Why We Should Be Celebrating the Body Positivity Movement

Why We Should Be Celebrating the Body Positivity Movement

Social media and media in general are blowing up right now about sexual assault, harassment, and scandals in Hollywood. However, in the focus of those issues (which need to be addressed), the body positivity movement has taken the backseat while it should be riding shotgun, hand in hand with the other current issues.

Part of the problem in society is the consistent degradation and lack of respect for females, as seen through the number of participants in the Me Too movement, as well as the harassment cases plaguing the American nation right now. Lately, I have been discussing this issue with many people, some of whom have said that “Women will never get anywhere asking for respect if they keep showing off their bodies in magazines.” Is this not exactly the problem?

Enter the body positivity movement. I have been in awe of the Aerie Real shift to no retouching and use of everyday women’s pictures on their social media since it surfaced. Why? When you ask around, most girls know someone who has struggled with an eating disorder, self-esteem issues, or sexual harassment, if it is not something they experienced themselves. The no retouching and positivity movement aims to combat those issues, which are so prevalent in young women today. They preach acceptance of every body type, because the “perfect” body seen in the media is a creation of what could be considered ideal. But ANY body is ideal because we are all made differently, and, as we are taught in Kindergarten, it is our differences that make us special and strong. So one more time for the people in the back: the media’s depiction of the “perfect” body is an unrealistic expectation created to sell products based on the exploitation of insecurities.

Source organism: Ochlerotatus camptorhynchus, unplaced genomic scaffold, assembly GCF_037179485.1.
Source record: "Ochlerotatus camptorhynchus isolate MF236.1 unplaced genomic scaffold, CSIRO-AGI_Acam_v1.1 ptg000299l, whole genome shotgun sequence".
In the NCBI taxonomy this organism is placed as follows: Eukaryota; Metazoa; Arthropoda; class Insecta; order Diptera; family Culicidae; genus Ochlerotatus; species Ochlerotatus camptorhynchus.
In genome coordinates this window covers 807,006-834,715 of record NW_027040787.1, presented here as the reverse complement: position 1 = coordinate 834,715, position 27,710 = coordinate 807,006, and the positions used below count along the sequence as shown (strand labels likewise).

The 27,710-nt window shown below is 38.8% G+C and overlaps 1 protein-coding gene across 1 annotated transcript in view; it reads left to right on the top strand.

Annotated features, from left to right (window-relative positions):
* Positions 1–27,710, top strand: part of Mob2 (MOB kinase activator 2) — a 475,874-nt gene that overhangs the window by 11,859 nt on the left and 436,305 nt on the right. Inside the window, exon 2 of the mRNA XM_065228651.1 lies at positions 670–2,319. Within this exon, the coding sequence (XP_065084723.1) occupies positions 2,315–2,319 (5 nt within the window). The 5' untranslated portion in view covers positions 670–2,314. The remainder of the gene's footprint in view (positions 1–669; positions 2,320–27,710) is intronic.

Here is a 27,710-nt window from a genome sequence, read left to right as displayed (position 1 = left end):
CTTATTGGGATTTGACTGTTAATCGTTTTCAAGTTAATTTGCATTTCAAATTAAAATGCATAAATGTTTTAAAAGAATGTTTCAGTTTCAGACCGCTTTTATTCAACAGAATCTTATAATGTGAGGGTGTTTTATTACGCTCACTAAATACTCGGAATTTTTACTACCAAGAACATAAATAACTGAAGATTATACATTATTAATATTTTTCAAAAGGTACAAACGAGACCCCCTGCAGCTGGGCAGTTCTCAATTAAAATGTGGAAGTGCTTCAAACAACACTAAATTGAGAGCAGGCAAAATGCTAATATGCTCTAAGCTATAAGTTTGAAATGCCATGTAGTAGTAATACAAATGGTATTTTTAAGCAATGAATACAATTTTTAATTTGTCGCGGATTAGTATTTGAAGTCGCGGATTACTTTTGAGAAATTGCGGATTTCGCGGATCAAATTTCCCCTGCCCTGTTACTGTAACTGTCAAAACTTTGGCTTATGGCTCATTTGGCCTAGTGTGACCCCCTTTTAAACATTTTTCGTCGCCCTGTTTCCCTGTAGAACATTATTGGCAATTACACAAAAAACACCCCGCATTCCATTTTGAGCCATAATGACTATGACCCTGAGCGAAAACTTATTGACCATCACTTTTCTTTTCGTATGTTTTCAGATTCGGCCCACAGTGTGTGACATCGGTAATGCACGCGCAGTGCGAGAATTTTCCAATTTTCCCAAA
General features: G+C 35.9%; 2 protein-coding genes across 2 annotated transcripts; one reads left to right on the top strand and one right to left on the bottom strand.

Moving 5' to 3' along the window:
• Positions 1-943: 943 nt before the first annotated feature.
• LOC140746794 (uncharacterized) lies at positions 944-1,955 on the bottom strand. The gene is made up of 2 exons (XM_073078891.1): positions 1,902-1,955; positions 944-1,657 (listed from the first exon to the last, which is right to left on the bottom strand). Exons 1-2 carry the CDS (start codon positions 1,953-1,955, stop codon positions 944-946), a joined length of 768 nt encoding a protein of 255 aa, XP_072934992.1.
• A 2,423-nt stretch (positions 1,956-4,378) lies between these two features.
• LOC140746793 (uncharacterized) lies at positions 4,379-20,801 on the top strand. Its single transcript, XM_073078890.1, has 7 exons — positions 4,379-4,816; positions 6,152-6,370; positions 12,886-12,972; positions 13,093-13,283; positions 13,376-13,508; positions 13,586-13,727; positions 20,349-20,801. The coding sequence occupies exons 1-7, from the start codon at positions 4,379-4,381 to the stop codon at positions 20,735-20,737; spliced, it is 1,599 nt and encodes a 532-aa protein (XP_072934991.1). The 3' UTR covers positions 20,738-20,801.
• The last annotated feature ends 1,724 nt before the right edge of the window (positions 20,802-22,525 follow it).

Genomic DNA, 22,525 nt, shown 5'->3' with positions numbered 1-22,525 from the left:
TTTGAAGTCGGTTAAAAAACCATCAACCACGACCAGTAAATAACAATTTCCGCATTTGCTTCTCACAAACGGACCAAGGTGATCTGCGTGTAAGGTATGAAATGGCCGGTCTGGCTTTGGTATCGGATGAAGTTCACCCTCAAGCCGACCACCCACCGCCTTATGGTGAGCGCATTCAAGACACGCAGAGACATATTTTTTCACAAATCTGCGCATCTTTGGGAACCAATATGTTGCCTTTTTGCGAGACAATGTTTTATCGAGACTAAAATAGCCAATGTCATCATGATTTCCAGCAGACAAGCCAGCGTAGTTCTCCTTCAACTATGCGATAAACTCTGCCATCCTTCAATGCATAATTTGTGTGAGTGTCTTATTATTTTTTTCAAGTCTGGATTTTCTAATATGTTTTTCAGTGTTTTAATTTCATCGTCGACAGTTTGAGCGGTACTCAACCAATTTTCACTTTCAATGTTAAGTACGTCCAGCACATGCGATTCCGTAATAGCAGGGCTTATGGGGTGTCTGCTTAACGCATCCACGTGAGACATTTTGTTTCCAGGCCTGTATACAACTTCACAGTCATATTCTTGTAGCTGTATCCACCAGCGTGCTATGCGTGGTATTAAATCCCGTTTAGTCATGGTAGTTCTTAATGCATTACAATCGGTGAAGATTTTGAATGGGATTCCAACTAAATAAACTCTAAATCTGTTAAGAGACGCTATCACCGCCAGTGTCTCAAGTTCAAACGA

You are more than what the magazines say you are. It took me years to learn this, and the body positivity movement right now is working hard to show that we are all beautiful, and that we are powerful because we are women who love ourselves.

I have the utmost respect for the pioneers of this movement, who bring attention to the issues in society. Aly Raisman, for instance, posed for Sports Illustrated magazine, but wrote on herself: “Women do not need to be modest to be respected.” And can I just say, PREACH. It is time for women to stop fearing for their safety from sexual harassment and negativity because of their body type. Every woman is beautiful, and every woman is powerful. The female body is capable of so many amazing things, and we should be respecting women for their capabilities instead of bringing them down because of the size of their clothes.

Respect is something every person is owed. Claim it, ladies. Respect yourselves, love yourselves, and start listening to the body positivity movement. If we all learn to ignore society’s expectations for us, imagine what we might be able to do to improve the world around us.